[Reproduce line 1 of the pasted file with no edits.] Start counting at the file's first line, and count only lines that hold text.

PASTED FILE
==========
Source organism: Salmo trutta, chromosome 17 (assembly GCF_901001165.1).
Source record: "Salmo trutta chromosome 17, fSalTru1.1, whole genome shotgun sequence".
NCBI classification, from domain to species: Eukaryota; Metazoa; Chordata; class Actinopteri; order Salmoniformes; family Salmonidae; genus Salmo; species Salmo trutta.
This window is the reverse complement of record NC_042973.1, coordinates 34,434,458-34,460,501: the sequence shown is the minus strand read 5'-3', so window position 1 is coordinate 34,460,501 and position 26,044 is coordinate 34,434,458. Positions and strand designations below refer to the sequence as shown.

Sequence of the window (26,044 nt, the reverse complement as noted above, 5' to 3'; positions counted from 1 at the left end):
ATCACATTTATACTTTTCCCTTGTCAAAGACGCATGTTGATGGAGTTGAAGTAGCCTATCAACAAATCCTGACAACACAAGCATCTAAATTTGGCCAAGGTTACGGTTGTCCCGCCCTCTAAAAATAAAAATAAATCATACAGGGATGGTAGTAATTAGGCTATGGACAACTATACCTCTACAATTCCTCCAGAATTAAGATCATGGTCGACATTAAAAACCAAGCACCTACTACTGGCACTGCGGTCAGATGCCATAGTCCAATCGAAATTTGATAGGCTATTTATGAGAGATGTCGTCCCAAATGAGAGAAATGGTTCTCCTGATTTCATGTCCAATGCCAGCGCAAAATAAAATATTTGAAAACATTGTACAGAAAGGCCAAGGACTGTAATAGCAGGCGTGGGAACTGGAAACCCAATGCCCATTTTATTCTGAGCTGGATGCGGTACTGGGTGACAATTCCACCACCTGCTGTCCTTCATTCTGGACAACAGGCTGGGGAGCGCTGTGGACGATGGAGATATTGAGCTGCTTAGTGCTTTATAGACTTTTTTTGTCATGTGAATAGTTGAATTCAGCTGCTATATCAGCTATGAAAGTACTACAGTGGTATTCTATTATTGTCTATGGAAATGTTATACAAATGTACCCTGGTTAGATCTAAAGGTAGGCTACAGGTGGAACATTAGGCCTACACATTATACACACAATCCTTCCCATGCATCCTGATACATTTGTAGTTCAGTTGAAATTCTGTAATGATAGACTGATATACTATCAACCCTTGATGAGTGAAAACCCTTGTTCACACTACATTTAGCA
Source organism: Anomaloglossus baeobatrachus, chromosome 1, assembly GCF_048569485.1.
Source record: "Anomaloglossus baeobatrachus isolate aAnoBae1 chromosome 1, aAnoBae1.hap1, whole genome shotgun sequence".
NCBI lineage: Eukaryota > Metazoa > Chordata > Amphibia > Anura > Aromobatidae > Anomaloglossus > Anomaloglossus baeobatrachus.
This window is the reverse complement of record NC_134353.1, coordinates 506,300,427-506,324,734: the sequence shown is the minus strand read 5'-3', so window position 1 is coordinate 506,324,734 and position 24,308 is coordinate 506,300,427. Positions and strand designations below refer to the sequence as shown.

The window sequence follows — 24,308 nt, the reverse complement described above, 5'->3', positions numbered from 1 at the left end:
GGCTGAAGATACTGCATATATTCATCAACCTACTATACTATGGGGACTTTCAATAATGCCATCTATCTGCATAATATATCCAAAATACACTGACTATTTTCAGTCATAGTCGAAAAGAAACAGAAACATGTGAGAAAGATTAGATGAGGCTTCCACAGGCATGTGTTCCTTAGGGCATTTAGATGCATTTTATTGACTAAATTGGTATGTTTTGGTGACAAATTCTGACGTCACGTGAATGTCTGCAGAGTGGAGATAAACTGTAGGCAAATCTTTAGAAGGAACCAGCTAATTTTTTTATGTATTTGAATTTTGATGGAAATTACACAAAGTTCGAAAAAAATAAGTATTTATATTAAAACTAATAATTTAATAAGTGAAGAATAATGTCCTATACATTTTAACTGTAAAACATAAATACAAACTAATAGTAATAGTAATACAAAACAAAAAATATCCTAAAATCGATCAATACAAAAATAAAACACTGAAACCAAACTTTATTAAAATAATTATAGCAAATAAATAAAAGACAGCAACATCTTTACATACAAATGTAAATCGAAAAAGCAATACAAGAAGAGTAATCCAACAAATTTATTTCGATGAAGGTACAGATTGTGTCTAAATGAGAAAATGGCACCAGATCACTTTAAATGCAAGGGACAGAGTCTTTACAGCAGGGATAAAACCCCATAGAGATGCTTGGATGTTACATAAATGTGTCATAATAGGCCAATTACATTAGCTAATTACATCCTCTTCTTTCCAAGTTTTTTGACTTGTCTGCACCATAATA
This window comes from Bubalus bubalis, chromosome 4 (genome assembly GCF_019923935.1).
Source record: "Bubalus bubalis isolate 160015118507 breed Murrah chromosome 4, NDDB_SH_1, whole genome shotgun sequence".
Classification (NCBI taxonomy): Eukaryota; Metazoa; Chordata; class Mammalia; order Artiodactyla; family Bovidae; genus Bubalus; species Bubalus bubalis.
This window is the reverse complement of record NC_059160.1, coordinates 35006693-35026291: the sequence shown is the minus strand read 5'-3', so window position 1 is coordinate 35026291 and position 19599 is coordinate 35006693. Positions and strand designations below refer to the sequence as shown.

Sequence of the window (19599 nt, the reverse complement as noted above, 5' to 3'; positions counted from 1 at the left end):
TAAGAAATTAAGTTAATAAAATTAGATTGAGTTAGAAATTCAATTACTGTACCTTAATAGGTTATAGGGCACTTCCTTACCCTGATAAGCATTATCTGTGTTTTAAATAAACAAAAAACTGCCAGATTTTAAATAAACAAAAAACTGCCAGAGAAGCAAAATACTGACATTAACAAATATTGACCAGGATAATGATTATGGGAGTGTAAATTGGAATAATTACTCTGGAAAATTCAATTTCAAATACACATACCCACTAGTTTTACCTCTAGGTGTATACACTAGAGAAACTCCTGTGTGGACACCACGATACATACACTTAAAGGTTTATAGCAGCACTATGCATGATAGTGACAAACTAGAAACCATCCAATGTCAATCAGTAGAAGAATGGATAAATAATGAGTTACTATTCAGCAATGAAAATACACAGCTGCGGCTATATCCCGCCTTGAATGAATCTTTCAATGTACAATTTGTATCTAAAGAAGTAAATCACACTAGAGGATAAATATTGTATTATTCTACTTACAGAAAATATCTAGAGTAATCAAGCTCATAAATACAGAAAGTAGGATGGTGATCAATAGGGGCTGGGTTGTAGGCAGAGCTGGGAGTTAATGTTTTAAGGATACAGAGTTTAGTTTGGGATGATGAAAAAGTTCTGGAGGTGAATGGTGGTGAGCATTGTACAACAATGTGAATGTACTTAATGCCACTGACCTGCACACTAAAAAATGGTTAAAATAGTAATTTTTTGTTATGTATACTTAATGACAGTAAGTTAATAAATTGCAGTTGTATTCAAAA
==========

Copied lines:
Source organism: Salmo trutta, chromosome 17 (assembly GCF_901001165.1).